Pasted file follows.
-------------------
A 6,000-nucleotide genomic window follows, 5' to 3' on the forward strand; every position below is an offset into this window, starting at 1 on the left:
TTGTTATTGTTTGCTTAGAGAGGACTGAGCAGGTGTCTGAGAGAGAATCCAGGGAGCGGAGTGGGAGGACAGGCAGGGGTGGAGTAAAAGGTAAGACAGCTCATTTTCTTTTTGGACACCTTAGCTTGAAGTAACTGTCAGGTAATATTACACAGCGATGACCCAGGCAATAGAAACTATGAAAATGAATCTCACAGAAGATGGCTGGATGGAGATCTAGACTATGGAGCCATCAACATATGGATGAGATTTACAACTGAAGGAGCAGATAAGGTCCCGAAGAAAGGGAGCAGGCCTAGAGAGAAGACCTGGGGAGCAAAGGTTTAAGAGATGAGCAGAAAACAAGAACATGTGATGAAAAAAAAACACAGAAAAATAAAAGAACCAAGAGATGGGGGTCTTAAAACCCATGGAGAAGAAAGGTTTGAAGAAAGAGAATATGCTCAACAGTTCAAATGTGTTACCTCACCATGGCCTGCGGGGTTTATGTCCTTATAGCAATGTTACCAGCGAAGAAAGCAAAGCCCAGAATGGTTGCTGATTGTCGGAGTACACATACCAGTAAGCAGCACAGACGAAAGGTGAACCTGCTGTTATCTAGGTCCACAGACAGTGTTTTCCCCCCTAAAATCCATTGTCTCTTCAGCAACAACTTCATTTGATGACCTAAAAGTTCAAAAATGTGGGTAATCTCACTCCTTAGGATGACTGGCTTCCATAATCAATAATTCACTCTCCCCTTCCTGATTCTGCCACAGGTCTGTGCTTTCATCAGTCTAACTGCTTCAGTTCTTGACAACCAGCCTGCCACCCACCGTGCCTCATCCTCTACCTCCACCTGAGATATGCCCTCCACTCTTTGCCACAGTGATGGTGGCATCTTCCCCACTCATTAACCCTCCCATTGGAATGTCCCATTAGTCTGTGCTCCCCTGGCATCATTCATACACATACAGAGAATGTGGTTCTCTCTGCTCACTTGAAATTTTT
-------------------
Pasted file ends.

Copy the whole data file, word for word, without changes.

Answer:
A 6,000-nucleotide genomic window follows, 5' to 3' on the forward strand; every position below is an offset into this window, starting at 1 on the left:
TTGTTATTGTTTGCTTAGAGAGGACTGAGCAGGTGTCTGAGAGAGAATCCAGGGAGCGGAGTGGGAGGACAGGCAGGGGTGGAGTAAAAGGTAAGACAGCTCATTTTCTTTTTGGACACCTTAGCTTGAAGTAACTGTCAGGTAATATTACACAGCGATGACCCAGGCAATAGAAACTATGAAAATGAATCTCACAGAAGATGGCTGGATGGAGATCTAGACTATGGAGCCATCAACATATGGATGAGATTTACAACTGAAGGAGCAGATAAGGTCCCGAAGAAAGGGAGCAGGCCTAGAGAGAAGACCTGGGGAGCAAAGGTTTAAGAGATGAGCAGAAAACAAGAACATGTGATGAAAAAAAAACACAGAAAAATAAAAGAACCAAGAGATGGGGGTCTTAAAACCCATGGAGAAGAAAGGTTTGAAGAAAGAGAATATGCTCAACAGTTCAAATGTGTTACCTCACCATGGCCTGCGGGGTTTATGTCCTTATAGCAATGTTACCAGCGAAGAAAGCAAAGCCCAGAATGGTTGCTGATTGTCGGAGTACACATACCAGTAAGCAGCACAGACGAAAGGTGAACCTGCTGTTATCTAGGTCCACAGACAGTGTTTTCCCCCCTAAAATCCATTGTCTCTTCAGCAACAACTTCATTTGATGACCTAAAAGTTCAAAAATGTGGGTAATCTCACTCCTTAGGATGACTGGCTTCCATAATCAATAATTCACTCTCCCCTTCCTGATTCTGCCACAGGTCTGTGCTTTCATCAGTCTAACTGCTTCAGTTCTTGACAACCAGCCTGCCACCCACCGTGCCTCATCCTCTACCTCCACCTGAGATATGCCCTCCACTCTTTGCCACAGTGATGGTGGCATCTTCCCCACTCATTAACCCTCCCATTGGAATGTCCCATTAGTCTGTGCTCCCCTGGCATCATTCATACACATACAGAGAATGTGGTTCTCTCTGCTCACTTGAAATTTTT